China’s Economic Stagnation May Be Ending

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In his podcast addressing the markets today, Louis Navellier offered the following commentary.

Persistent Inflation

The Commerce Department on Thursday reported that the Fed’s favorite inflation indicator, namely the Personal Consumption Expenditure (PCE) index, rose 0.2% in July and 3.3% in the past 12 months. The core PCE, excluding food and energy, rose 0.2% in July and 4.2% in the past 12 months.  Until the PCE and Core PCE fall below 3%, it is unlikely to get the Fed’s attention, so we have to wait a few more months for inflation to cool off.

The good news is the PCE has been running at a 2.1% annual pace in the past three months.  The Commerce Department also reported that consumer spending rose a healthy 0.8% in July, up from a revised 0.6% in June.

Manufacturing Recovery

Due to decelerating payroll growth, the Fed is expected to proceed cautiously. ADP reported on Wednesday that 177,000 private payroll jobs were created in August, which was substantially below a revised 371,000 in July.  This was the slowest monthly job growth in the hot leisure and hospitality sector (with 30,000 jobs created) since March 2022 according to ADP.  The good news is the manufacturing sector gained 12,000 jobs after two big months of job losses.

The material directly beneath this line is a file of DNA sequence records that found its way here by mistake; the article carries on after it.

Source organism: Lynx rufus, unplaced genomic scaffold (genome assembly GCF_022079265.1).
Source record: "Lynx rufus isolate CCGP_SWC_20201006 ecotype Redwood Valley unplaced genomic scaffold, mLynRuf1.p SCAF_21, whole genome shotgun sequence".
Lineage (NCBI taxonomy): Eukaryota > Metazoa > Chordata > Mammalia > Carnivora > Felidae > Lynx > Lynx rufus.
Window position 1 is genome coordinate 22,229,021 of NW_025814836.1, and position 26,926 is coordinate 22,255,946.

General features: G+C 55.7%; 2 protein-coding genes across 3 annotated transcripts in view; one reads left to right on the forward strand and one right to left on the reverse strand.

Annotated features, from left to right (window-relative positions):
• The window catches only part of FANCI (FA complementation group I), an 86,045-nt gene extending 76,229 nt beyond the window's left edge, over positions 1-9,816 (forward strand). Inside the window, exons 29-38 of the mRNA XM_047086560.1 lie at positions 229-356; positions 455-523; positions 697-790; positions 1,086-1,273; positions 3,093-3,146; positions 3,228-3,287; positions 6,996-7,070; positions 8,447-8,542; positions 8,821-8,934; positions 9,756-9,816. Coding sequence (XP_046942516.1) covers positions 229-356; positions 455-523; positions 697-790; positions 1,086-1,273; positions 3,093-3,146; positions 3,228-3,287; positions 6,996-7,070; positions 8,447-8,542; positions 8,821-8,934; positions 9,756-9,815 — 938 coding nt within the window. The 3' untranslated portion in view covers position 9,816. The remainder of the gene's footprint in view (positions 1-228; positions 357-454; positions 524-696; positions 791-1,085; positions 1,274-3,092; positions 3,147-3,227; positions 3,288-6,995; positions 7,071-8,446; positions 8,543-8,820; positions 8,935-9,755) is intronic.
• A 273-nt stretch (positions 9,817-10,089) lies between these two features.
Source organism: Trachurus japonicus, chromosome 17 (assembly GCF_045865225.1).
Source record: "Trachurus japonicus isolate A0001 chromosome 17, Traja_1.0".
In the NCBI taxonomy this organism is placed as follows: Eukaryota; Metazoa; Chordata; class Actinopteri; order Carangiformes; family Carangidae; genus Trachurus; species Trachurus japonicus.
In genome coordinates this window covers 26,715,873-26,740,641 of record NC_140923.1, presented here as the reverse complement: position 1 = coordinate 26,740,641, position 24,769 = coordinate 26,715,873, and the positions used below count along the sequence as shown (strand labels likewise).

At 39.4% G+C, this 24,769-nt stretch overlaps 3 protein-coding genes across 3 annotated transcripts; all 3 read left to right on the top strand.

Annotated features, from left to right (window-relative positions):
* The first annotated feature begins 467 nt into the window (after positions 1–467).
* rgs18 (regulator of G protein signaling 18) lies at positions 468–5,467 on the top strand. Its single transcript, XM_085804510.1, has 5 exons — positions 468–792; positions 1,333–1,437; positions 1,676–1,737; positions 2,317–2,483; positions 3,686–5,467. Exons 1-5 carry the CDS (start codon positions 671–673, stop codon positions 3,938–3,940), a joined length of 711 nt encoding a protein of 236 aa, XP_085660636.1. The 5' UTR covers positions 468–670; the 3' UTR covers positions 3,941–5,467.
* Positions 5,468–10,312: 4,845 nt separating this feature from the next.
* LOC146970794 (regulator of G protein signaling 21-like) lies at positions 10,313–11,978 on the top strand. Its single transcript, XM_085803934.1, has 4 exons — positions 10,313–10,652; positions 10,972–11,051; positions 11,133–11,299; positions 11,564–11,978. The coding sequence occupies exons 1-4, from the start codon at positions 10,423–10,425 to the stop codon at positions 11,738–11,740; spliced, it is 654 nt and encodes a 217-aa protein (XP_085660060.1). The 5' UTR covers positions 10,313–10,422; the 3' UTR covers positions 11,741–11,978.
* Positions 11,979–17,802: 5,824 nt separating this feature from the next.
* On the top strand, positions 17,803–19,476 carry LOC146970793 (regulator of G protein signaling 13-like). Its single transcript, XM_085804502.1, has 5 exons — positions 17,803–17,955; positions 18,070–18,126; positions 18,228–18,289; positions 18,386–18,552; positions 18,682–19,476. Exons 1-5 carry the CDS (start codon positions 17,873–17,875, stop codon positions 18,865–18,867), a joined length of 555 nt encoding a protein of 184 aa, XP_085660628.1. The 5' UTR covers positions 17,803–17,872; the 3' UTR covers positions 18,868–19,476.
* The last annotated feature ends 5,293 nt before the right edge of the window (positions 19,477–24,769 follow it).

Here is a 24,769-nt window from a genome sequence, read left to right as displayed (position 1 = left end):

In addition to announcing the August payroll report on Friday, the Labor Department is also expected to dramatically reduce overall U.S. payroll growth in the past 12 months.  This big payroll revision is anticipated to finally fix the bogus seasonal adjustments (like in January) as well as overstated manufacturing jobs (like in June and July) relative to ADP.  This is why I do not trust the monthly payroll reports from the Labor Department since there are simply too many seasonal “fudge” factors.

China Stagnation Ending?

China surprised economists on Wednesday when it announced that its official purchasing manufacturing index (PMI) rose to 49.7 in August.  Although any reading below 50 signals a contraction, the new orders component rose to 50.2 and marked the first increase in orders since March.  Although the West does not trust the Chinese economic data, the PMI is one of the cleanest economic indicators, so its economic stagnation may be ending.

Interestingly, the Atlanta Fed is forecasting 5.9% annual third-quarter GDP growth, thanks to improving consumer spending as well as a shrinking trade deficit due to rising energy exports.  However, in light of the big drop in consumer confidence by the Conference Board, I am now expecting a big downward revision in estimated third-quarter GDP growth.  I should add that the Commerce Department on Wednesday lowered its second-quarter GDP estimate to a 2.1% annual pace, down from a 2.4% annual pace previously estimated.

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